He made it sound like we were about to cross into uncharted territory, and perhaps for him we were. I remember him telling me that he’d never married Kaylene’s mother and that he didn’t do relationships. I wasn’t sure if we were even in a relationship. We did things together and he’d been a good friend, but this was the first time we were going out just the two of us. Technically, this was our first date. I hadn’t realized it until that moment. It felt like I’d known him forever, but all the time we’d spent together other people had been involved.
Once outside my apartment building, we walked to where Rocco had parked. He opened the door to his truck and helped me inside.
When he joined me I asked, “Is this a date?”
He placed his hands on the steering wheel and stared straight ahead. “I don’t know. Is it?”
“It feels like one.”
He leaned his head back and closed his eyes.
“What?” I asked, not understanding his strange behavior.
“I don’t date.”
I laughed, which was probably not the wisest response. “Okay. What would you like to call this, then?”
“Do we need to call it anything?”
Good question. “I suppose not. You’re taking me to meet your friends and we’ll leave it at that.”
He was still nervous, though. I could see it in the way he gripped the steering wheel and how he bounced his knee when stopped at red lights. I was curious about his I don’t date statement. “If you don’t date, then what do you call it when you take out a woman?”
He ignored the question.
“I don’t take women out.”
Now I was confused. “But—”
“Leave it, Nichole,” he barked, and then quickly apologized. “Sorry, I didn’t mean to snap at you.”
He really was nervous about this, which surprised me. I wasn’t sure what to make of it, but decided I should be honored that he’d bent his self-imposed rule to “date” me.
We drove to a tavern that had a lot of motorcycles parked out front. Rocco helped me out of the truck and then, with his hand at the small of my back, he led me inside. As soon as we entered it seemed everyone in the entire room went silent and looked at us. Rocco stood with the tips of his fingers tucked into his back pockets.
“Hey. Everyone, this is Nichole.”
Several of the guys lifted their beer mugs in greeting.
“Hi,” I said, and, unsure what to do, I gave a small wave.
Rocco found us a table and ordered us each a beer, which was promptly delivered by a waitress in shorts and a halter top that exposed more skin than a bikini. I watched Rocco, but his eyes didn’t follow the scantily clad woman, which pleased me.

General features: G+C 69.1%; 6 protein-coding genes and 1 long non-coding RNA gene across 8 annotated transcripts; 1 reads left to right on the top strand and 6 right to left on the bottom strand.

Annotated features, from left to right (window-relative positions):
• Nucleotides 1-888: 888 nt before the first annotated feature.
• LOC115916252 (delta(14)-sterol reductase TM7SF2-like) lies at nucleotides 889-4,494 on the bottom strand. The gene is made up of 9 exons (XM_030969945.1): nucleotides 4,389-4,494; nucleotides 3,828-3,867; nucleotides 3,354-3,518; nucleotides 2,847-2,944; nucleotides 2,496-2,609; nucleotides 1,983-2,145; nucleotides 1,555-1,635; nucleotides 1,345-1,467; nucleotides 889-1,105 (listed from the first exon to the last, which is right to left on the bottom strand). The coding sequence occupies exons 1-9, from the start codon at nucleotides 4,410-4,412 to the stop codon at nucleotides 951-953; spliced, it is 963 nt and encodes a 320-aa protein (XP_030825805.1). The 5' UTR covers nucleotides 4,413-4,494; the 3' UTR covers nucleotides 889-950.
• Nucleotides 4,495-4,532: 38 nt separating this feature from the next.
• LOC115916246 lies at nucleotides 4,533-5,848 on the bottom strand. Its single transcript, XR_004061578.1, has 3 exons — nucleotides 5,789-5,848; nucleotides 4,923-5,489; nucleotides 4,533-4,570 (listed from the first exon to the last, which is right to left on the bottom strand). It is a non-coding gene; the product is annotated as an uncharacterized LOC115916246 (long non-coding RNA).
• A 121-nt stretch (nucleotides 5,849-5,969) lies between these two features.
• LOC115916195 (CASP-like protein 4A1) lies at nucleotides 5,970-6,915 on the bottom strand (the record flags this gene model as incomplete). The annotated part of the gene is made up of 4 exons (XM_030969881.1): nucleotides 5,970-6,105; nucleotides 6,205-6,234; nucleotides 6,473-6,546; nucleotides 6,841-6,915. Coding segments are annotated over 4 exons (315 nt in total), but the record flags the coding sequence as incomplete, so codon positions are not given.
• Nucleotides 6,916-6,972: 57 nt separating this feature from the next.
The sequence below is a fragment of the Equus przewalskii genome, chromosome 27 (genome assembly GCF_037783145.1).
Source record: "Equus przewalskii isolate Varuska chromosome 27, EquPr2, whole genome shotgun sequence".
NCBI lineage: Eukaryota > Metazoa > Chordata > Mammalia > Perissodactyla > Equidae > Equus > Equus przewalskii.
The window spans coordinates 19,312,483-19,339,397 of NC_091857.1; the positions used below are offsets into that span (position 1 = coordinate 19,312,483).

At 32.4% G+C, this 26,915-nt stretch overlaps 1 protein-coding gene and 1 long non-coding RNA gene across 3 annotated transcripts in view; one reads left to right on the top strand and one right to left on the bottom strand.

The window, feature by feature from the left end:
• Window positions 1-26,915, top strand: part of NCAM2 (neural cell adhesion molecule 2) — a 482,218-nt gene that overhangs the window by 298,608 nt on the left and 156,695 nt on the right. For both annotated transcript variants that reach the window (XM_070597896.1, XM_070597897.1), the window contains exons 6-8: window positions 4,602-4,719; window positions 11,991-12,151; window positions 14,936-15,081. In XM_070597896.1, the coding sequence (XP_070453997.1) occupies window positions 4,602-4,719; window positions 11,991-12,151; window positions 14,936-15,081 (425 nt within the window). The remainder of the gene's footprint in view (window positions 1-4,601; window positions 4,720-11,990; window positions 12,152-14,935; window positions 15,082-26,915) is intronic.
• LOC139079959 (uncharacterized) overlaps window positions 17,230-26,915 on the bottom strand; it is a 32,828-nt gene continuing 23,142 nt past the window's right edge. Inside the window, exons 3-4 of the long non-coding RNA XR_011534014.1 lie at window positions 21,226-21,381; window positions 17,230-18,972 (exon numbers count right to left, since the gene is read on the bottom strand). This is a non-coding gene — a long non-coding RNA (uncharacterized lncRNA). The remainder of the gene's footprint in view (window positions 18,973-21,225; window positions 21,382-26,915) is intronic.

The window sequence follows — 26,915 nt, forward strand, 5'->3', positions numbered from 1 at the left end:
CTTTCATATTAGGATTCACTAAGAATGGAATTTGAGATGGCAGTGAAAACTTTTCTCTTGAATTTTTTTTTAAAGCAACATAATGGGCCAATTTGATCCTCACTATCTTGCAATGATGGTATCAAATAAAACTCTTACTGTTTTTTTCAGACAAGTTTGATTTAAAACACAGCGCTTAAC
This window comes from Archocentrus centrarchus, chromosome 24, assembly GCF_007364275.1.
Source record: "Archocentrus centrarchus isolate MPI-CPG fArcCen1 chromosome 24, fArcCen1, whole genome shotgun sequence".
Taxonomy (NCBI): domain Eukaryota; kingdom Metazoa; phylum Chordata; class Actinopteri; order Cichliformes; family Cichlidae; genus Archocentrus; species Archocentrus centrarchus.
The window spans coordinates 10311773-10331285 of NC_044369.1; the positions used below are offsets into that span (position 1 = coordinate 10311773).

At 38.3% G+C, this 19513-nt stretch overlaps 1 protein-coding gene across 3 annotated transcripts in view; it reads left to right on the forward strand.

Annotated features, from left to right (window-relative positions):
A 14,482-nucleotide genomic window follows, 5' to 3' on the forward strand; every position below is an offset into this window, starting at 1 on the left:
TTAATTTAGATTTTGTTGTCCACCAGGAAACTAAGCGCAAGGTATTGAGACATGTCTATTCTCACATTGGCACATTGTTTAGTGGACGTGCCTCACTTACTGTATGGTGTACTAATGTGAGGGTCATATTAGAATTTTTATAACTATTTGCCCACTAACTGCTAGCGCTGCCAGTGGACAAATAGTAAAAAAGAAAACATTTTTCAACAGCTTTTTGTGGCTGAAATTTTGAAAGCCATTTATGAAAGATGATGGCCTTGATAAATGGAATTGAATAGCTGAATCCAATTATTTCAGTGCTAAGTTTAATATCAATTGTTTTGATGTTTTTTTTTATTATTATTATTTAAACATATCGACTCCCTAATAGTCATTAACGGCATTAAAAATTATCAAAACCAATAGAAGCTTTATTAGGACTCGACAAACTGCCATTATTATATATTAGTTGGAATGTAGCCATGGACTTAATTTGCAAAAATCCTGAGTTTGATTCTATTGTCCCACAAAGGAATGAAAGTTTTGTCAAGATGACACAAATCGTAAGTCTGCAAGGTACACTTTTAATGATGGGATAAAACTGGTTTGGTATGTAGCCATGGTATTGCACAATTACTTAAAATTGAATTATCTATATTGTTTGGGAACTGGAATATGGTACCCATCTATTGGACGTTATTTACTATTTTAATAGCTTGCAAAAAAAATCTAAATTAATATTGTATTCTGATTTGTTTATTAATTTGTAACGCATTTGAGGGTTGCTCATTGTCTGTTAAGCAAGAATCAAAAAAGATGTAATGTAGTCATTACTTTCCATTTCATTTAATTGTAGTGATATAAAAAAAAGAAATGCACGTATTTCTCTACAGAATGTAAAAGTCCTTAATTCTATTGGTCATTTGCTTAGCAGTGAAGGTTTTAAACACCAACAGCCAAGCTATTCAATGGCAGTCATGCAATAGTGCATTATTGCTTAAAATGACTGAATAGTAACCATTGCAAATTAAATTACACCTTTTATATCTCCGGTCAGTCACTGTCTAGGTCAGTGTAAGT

I sat in a chair at the high-top and Rocco stood next to me in a protective stance. A couple guys drifted by and Rocco made small talk with them, including me in the conversation whenever possible. There didn’t appear to be many women around, which garnered me a lot of attention.
“Where’d you two meet?” a guy named Sam asked.
I knew his name because it was labeled on his leather jacket. “He pulled me out of a ditch,” I answered.
Sam chuckled. “I gotta get me one of those tow trucks so I can meet a pretty lady like you.”
Rocco circled his arm around my waist as if claiming his territory. “Back off, Sam,” Rocco said, but his eyes held a teasing light.
Sam raised both hands in surrender and winked at me. I liked him immediately. He was about Rocco’s age, or maybe a bit older. “Rocco’s a good guy. Not many of those around, so if I was you, I’d hold on to this one.”
Rocco muttered something I couldn’t hear.
“I think you’re onto something,” I told Sam.
Rocco looked to me, his eyes narrowed. “You mean that?”
My answer was to simply smile, which appeared to satisfy him.
He noticed that I hadn’t drunk much of my beer. “I’d order you wi
“Sorry, the guys who come here are a beer-drinking crowd.”
“Don’t worry about it.” Beer wasn’t my favorite drink, but I’d manage.
After we finished our beers, Rocco and I shot a game of pool. I was offered plenty of advice from his friends, who seemed more than willing to aid me. I could see Rocco didn’t appreciate the attention I attracted, but he kept his cool. It was almost as if he wasn’t sure how to act around me when he was with his friends.
After a second beer I relaxed and laughed, enjoying myself. I’ll admit his friends were rough on the outside, but nothing like one would expect. First impressions could be misleading. It seemed a lot of them rode motorcycles and hung out together.
I played a second game of pool, but this time it was with Sam and a couple others while Rocco stood back and watched. When we won I slipped my arms around Rocco and looked up at him, wearing a triumphant smile.
“Having fun?” he asked, grinning down on me.
“I am.” I actually was enjoying myself. It’d been far too long since I’d been on a date, even if Rocco didn’t want to call it that.
A huge man with bulging muscles, a beard, and a leather jacket joined us, along with a woman, also wearing a leather jacket, stating she was his property. Was she nuts? She had her arm around his middle. She smiled at Rocco and it seemed there might have been something between them at one time.
I stepped closer to him and tucked my finger in his belt loop and glared at the other woman.
The man looked at me and then at Rocco. “This your woman?”
Rocco looked to me as if unsure how to answer.
I smiled up at him.
“Yeah,” he said, not breaking eye contact with me. “Nichole is my woman.”
I met Kacey at Lloyd’s Center. Jake and her son, Adam, who was two years older, used to ice-skate in the center rink. Jake was around ten at the time. The ice rink held a lot of fond memories for me. Kacey needed a mother-of-the-bride dress, as her daughter was getting married in the summer, and she’d decided to start the search early.
A Girl's Guide to Moving On by Debbie Macomber / History & Fiction have rating 4 out of 5 / Based on32 votes